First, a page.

William Hurt, whose laconic charisma and self-assured subtlety as an actor made him one of the 1980s foremost leading men in movies such as , and , has died. He was 71.
Hurt's son, Will, said in a statement that Hurt died Sunday of natural causes. Hurt died peacefully, among family, his son said. The Hollywood Reporter said he died at his home in Portland. Deadline first reported Hurt's death. Hurt was previously diagnosed with prostate cancer that had spread to the bone in 2018.
In a long-running career, Hurt was nominated for an Academy Award three times, winning for 1985's . After his screen debut in 1980's Paddy Chayefsky-scripted as a psychopathologist studying schizophrenia and experimenting with sensory deprivation, Hurt quickly emerged as one of the foremost leading men in the 1980s.
In Lawrence Kasdan's 1981 steamy neo noir , Hurt starred alongside Kathleen Turner. In 1983's , again with Kasdan, Hurt played the Vietnam War veteran Nick Carlton, one of a group of college pals who gather for their friend's funeral.
Hurt, whose father worked for the U.S. State Department, traveled widely as a child while attending prep school in Massachusetts. Hurt studied acting at Julliard and first emerged on the New York stage with the Circle Repertory Company. After , he returned to the stage to star on Broadway in David Rabe's , for which he was nominated for a Tony.
Saddened to hear of the passing of actor William Hurt. He broke the mold in his Oscar-winning role in Kiss of the Spider Woman, broke smiles in Broadcast News, and broke our hearts in The Accidental Tourist. A great loss to the world. Rest among the stars now, good sir.
Shortly after came , which won Hurt the best actor Oscar for his performance as a gay prisoner in a repressive South American dictatorship.
"I am very proud to be an actor," Hurt said, accepting the award.
In 1986's , it was his co-star, Marlee Matlin, who took the Oscar for her performance as a deaf custodian at a school for the deaf. Hurt played a speech teacher. For Hurt and Matlin, their romance was off-screen, as well — but it wasn't Hurt's first experience with his private life finding notoriety.
Hurt was first married to Mary Beth Hurt from 1971 to 1982. While he was married, he began a relationship with Sandra Jennings, whose pregnancy with their son precipitated Hurt's divorce from Mary Beth Hurt. A high-profile court case ensued six years later in which Jennings claimed she had been Hurt's common-law wife under South Carolina law and thus entitled to a share of his earnings. A New York court ruled in Hurt's favour, but the actor continued to have a strained relationship with fame.
Sad to hear about William Hurt. Such a legend.
"Acting is a very intimate and private thing," Hurt told The New York Times in 1983. "The art of acting requires as much solitude as the art of writing. Yeah, you bump up against other people, but you have to learn a craft, technique. It's work. There's this odd thing that my acting is assumed to be this clamour for attention to my person, as if I needed so much love or so much attention that I would give up my right to be a private person."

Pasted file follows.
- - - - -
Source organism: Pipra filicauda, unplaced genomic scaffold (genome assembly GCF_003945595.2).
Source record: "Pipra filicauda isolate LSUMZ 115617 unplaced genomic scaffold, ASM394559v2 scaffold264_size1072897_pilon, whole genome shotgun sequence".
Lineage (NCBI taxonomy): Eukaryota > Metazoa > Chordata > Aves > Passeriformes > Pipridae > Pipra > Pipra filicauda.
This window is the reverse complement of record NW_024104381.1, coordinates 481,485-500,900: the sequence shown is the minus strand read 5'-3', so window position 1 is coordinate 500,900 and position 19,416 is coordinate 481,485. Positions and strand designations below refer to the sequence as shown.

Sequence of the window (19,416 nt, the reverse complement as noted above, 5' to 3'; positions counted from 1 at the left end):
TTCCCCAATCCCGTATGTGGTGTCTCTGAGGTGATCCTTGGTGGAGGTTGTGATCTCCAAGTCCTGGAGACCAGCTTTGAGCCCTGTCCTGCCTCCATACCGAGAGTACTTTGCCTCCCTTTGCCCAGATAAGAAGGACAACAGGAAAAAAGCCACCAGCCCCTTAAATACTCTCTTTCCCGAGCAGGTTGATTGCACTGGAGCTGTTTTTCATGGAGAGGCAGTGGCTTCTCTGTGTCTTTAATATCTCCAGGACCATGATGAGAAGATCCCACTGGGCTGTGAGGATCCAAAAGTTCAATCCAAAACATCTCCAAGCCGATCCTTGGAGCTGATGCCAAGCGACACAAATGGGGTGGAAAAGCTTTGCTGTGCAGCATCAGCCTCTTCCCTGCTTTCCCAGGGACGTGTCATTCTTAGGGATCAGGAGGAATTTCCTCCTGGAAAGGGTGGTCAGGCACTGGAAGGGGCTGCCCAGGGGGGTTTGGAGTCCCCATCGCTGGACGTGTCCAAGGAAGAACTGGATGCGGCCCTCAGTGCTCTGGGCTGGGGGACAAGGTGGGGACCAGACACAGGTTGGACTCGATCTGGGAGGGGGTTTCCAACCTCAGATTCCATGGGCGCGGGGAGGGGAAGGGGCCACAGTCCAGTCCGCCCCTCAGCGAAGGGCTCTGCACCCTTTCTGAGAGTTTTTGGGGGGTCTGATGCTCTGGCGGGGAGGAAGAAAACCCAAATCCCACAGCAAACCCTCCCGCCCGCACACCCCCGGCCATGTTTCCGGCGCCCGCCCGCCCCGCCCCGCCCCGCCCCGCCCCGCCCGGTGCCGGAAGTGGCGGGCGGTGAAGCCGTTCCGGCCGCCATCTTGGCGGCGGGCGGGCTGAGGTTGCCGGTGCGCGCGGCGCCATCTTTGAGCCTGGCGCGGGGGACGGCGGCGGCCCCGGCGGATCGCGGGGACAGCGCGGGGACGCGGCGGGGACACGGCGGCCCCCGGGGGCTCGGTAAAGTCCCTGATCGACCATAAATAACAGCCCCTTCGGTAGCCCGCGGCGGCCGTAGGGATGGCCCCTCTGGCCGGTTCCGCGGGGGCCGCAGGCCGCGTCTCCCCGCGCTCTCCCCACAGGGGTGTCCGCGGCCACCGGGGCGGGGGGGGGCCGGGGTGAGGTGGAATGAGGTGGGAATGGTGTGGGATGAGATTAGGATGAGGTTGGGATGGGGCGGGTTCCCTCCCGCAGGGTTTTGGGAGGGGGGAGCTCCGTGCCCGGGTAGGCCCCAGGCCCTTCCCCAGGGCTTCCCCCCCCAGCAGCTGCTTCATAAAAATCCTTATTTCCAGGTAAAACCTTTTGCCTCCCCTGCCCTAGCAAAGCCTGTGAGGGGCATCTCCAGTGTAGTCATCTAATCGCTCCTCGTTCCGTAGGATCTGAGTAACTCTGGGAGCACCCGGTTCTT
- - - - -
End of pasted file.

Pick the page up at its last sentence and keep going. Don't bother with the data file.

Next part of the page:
In her 2009 memoir, Matlin detailed physical abuse and drug abuse during their relationship. Hurt at the time issued an apology, saying: "My own recollection is that we both apologized and both did a great deal to heal our lives."
In those years, Hurt also struggled with drug and alcohol abuse, and attended rehabilitation clinics. He also developed a reputation for not always being an easy collaborator. The New Yorker called him "notoriously temperamental." In 1989, Hurt married to Heidi Henderson, who he met at rehab. They had two children together. Hurt also had a daughter with French actress and filmmaker Sandrine Bonnaire, whom he met while making the straight-to-video 1992 Albert Camus adaptation .
Among Hurt's greatest performances was James L. Brooks's 1987 comedy , as a slick but lightweight anchorman who symbolized the emerging fusion of entertainment and journalism.
Albert Brooks, his co-star in , was among those responding to Hurt's passing. "So sad to hear this news," wrote Brooks. "Working with him on was amazing. He will be greatly missed."
After his torrid '80s run, Hurt fell increasingly out of favour with filmmakers in the '90s, and some reasoned that it was because of his reputation. Hurt, however, continued to defend his approach, telling The Los Angeles Times in 1994 that "I give more by solving the truth than by pandering to expectations and facile hopes."
"If a director tells me to make the audience think or feel a certain thing, I am instantaneously in revolt," Hurt said. "I'm not there to make anyone else think or feel anything specific. I have agreed to something the whole piece says. Beyond that it is my only obligation to solve the truth of the piece. I don't owe anybody anything — including the director."
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